Book Image

VMware Horizon View Essentials

By : Peter von Oven
Book Image

VMware Horizon View Essentials

By: Peter von Oven

Overview of this book

Table of Contents (17 chapters)
VMware Horizon View Essentials
About the Author
About the Reviewers

What is virtual desktop infrastructure?

As we touched on at the start of this chapter, there are different definitions for the solutions that fall under the heading of VDI, depending on the vendor you are working with. For example, in some cases, the term VDI is used when, in fact, the solution is just delivering applications.

The term VDI was actually adopted by VMware and has become the accepted definition for this technology. In the context of a VMware Horizon View VDI solution, this refers to a model whereby the desktop operating system is running as a virtual machine hosted on a hypervisor, which is VMware vSphere (ESXi and vCenter) in this case, and running on the server infrastructure located centrally somewhere in a data center.

Users then connect remotely to their virtual desktop machine over the LAN/WAN/Internet from their chosen endpoint device and from any location. You might also hear this model being referred to as the hosted virtual desktop (HVD) model. This is shown in the following diagram:

How does a user connect to their desktop?

As we just discussed, the desktop is now a virtual machine running on the server infrastructure in the data center, so how does a user connect to and use their desktop?

From their chosen endpoint device (laptop, Mac, tablet, smart phone, and so on), the user launches a software connection client, which connects them to the infrastructure and authenticates their login credentials, which then delivers their desktop to the network using an optimized delivery protocol. They can also use a hardware client for this, and we will cover this later in the Horizon View Clients section in Chapter 2, Horizon View 6.0 Architectural and Feature Overview. The connection can be performed using browser-based access, which we will cover in Chapter 8, Horizon View Clients.

The key idea and a point to remember in a VDI solution is that, the data never leaves the data center. It's just the pixels from the virtual desktop's display that get sent over the network, and the keyboard strokes and mouse movements from the endpoint device that are redirected back to the virtual desktop machine. It's like having a very long remote control for your desktop or a very long set of cables!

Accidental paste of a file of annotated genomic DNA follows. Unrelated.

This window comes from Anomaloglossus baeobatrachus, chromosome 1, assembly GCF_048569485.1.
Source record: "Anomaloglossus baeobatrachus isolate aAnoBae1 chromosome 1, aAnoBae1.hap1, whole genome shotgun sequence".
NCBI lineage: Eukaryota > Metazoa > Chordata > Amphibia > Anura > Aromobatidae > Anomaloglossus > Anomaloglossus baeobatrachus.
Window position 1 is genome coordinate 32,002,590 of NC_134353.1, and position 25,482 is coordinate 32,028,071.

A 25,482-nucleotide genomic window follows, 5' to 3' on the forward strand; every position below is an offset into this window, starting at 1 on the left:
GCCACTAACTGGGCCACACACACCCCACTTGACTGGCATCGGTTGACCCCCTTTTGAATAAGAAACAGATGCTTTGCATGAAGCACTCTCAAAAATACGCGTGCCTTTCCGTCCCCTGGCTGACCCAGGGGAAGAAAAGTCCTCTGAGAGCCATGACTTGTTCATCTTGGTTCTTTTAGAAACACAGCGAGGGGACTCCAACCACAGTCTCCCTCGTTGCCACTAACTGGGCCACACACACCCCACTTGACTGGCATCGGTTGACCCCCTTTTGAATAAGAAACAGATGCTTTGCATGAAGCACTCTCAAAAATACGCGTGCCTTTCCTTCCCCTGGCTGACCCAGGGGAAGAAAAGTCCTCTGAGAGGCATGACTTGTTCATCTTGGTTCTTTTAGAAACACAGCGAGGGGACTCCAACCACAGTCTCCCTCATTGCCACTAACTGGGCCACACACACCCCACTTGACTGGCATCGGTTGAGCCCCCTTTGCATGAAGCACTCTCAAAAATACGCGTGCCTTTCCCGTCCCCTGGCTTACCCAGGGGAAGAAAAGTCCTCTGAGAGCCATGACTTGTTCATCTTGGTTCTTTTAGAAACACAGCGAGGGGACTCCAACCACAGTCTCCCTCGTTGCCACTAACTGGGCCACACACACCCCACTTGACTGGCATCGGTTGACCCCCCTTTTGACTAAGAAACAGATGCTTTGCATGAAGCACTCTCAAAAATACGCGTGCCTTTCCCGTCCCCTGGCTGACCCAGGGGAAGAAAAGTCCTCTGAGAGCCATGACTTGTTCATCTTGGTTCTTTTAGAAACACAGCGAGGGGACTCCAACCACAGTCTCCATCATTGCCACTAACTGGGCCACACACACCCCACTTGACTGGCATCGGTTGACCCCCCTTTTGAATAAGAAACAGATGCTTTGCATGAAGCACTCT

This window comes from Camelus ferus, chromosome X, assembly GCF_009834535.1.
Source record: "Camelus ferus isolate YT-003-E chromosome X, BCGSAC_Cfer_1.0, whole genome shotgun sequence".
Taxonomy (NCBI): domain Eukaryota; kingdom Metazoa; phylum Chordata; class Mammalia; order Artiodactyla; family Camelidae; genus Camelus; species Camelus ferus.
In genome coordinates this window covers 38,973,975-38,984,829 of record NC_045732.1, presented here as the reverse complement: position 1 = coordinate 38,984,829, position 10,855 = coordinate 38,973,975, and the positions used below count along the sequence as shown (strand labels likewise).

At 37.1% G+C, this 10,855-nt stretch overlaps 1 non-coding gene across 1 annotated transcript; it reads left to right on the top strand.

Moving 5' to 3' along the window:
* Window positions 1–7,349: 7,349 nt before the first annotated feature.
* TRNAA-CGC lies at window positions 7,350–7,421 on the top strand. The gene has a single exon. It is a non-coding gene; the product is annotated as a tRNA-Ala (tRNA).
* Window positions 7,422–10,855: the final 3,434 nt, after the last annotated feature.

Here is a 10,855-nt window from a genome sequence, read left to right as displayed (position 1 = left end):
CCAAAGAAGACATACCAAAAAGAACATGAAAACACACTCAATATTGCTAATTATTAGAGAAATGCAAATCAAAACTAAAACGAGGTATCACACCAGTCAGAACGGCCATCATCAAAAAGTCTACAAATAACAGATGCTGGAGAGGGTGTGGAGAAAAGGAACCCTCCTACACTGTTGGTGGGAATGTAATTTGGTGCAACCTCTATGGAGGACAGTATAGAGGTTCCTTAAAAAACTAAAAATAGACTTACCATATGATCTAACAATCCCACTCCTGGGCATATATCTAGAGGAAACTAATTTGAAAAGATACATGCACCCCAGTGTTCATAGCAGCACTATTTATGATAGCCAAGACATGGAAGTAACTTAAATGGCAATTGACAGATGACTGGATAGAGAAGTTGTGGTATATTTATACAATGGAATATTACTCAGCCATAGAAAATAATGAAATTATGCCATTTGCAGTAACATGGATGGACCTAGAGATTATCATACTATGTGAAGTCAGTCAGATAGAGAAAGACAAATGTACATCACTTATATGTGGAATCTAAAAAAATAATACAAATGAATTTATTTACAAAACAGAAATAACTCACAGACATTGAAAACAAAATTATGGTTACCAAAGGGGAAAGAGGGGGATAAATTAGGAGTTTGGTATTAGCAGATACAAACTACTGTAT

Why VDI desktops are different from physical desktops

If we look at the virtual desktop machine and its basic architecture, it is subtly different when compared to a physical desktop PC and how a desktop is built and delivered. In a physical model, a user "owns" the desktop, as it's sitting on their desk. They use the same machine every day. In a VDI environment, desktops are not necessarily owned by the user and are delivered in a manner that reduces the complexity and infrastructure requirements, instead.

In a typical VDI deployment, the desktops will be part of a pool of virtual machines that are ready for a user to consume. Each desktop starts life with exactly the same image (like having a new machine) with no user personalization or customization, as the user does not own that desktop. As they log in, they are allocated a desktop from a pool that assumes their profile and becomes their desktop for that particular session. When they log off, the desktop returns to the pool ready for the next user. This means that a virtual desktop is built differently from its physical counterpart.

In terms of how the desktop is built, each virtual desktop machine is effectively assembled using its component parts, operating system, user profile, and then, applications. We often hear this being referred to as the composite desktop model, and this is shown in the following diagram:

You might also find that the hardware specification of the virtual desktop machine can differ from a physical PC. As the virtual desktop machine is running on a hypervisor, you can monitor the resources it consumes more closely, allowing you to potentially lower the hardware specification. For example, some of the memory-sharing technologies found in the hypervisor can allow you to reduce the amount of memory you need for configuration.

These are just some of the high-level differences, and we will cover some of the deeper differences when we build our virtual desktop machine in Chapter 6, Building and Optimizing Virtual Desktop Machine OS Images, where we will look at how the operating system configuration differs from a physical PC.

At the beginning of this chapter, we mentioned that there are other technologies that are available for delivering virtual desktops and applications to deliver the end user experience. We will discuss this in the next section, starting with server-based computing.